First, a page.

Viewing the Glass

I feel Tom (not his real name) deserves a spot in my story because of what I learned during my experience taking care of him in October 2011. He was a very high maintenance, middle-aged quadriplegic patient. Since he was unable to press the regular call light button due to his paralysis, the nurses had to rig up a special call light for him to use: the high-pitched pin alarms that are used on high fall-risk patients to prevent them from getting up by themselves. The string had to be taut, but not too taut, so that he could move his arm half an inch and cause the alarm to go off. This would have been the perfect solution except for the fact that HE KEPT PULLING HIS ALARM.

Tom pulled his alarm for everything. “I want my heels ‘floating’ over the pillows,” he instruct the nursing staff. “Move my head and shoulders towards the door, will you, please? Fluff this pillow under my head. Pull the pillow closer to my shoulders. My neck is hurting. Be careful with my right arm. It hurts. Be careful! Make sure my right foot is straight up in the air. Pull my gown up over my shoulders. Pull my gown away from my neck. I need a drink of water. Pull me up further in bed.” And so on. I would not have minded answering his call light every time had I not also had four other patients to take care of, and had he not been so impatient.

I heard his alarm shrill down the hallway. Sighing, I turned away from my charting and walked into his room, turning off his alarm and asking him to repeat what he had said. “Have you called my sister yet?” he asked impatiently, his dark eyes staring up at mine imploringly.

“No, Tom,” I answered with equal impatience. “I haven’t had time yet, but I will call her as soon as I can.”

“Make sure you call her before eight,” he said, and I could sense the urgency in his voice. “They’re farmers and they go to bed early.”

I glanced at the clock. “I will call her in about fifteen minutes.”

“No, call her now,” he demanded.

I started to walk out of the room. “I will as soon as I can.”

I did not have time for this. I had meds to pass, patients to assess, and charting to do. And he wanted me to call his sister so that she could bring him a decent dinner tomorrow because he said the food was terrible at this hospital. In fact, everything was terrible. The bed was uncomfortable, the pillows were too flat, the nurses didn’t listen to their patients…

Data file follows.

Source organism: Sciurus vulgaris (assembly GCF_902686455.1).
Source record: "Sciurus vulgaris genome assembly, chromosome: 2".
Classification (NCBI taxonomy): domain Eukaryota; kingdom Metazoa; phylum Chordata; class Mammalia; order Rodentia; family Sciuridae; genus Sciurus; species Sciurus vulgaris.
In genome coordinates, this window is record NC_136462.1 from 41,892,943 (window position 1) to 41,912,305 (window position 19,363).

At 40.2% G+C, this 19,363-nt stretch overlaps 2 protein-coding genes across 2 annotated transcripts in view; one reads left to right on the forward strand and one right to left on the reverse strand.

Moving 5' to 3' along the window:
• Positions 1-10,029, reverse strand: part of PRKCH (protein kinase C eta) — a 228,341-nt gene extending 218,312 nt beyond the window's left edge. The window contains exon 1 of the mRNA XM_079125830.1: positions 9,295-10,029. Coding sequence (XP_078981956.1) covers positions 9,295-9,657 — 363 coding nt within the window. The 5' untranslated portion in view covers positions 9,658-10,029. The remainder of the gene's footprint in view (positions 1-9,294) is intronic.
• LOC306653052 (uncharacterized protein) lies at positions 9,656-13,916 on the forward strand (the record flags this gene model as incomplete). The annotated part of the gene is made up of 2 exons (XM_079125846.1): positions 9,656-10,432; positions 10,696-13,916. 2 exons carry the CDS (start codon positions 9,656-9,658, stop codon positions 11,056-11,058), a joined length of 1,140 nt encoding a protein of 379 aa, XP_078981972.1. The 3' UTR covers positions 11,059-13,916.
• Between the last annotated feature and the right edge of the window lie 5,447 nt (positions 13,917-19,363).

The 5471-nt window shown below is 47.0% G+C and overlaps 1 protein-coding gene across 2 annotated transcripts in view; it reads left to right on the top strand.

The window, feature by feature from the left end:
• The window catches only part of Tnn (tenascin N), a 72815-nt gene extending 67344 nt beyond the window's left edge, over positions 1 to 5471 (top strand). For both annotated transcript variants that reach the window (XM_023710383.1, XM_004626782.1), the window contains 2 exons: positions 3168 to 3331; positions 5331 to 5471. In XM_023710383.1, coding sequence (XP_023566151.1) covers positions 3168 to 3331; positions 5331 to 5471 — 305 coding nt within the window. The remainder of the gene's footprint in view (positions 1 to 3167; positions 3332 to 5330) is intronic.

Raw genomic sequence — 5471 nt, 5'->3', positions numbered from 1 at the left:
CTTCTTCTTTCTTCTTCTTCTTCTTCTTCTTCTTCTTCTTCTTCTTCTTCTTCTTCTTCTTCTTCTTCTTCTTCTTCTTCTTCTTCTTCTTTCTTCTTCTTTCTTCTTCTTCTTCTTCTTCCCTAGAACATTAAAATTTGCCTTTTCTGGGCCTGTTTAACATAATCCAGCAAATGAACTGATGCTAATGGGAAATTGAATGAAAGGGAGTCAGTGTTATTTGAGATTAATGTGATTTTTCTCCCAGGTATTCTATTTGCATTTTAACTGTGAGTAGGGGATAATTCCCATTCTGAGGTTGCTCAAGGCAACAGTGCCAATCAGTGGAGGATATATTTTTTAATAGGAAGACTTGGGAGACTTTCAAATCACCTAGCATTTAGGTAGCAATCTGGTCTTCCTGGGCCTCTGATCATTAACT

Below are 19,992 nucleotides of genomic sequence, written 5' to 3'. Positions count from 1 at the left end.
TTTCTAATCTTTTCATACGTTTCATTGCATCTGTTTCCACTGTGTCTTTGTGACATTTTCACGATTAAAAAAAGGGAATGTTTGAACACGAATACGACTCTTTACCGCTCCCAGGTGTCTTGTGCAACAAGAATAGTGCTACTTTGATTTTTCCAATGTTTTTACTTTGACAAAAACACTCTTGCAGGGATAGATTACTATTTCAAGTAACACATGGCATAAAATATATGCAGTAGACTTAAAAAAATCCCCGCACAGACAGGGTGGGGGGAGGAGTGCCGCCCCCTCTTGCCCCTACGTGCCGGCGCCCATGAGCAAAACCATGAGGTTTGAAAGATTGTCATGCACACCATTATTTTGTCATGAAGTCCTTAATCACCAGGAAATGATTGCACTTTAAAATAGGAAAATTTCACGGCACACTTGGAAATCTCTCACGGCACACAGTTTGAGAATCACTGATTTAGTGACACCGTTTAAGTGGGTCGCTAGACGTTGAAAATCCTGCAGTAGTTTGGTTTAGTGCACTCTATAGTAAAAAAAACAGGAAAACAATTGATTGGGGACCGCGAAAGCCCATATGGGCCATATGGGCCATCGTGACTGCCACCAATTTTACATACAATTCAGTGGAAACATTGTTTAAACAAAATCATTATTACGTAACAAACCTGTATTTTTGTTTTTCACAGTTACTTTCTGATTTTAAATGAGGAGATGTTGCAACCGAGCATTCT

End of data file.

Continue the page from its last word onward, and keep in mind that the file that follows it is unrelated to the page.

Tom pulled his alarm several more times, and each time one of us walked into his room to turn it off, we reminded him that it would be awhile but that we would get around to calling her. Why is he making such a big deal out of this? I thought in exasperation.

One night, rolling him to his side so that another nurse could clean him up, Tom ordered me to take of his glasses which were pressed against the pillow because he did not want them to break again. His glasses had broken twice since he had been a quadriplegic. I assured him that his glasses would not break and that if they did, the hospital would replace them for him.

“Take off my glasses!” he demanded again.

“Your glasses are not going to break…”

“Take them off, god dammit!” he said, raising his voice. “Don’t you nurses ever listen to your patients? TAKE THEM OFF! TAKE THEM OFF NOW!”

This was my fourth night taking care of Tom. I had put up with his rudeness, his impatience, and his incessant call light use for too long and I had finally had enough. I had been nice to him and done everything he asked, but no more! I wasn’t going to listen to him, but the other nurse said quietly, “Just do what he says.” She was just as tired of Tom as I was, but knew we needed to put aside our own frustrations in order to give the best patient care possible.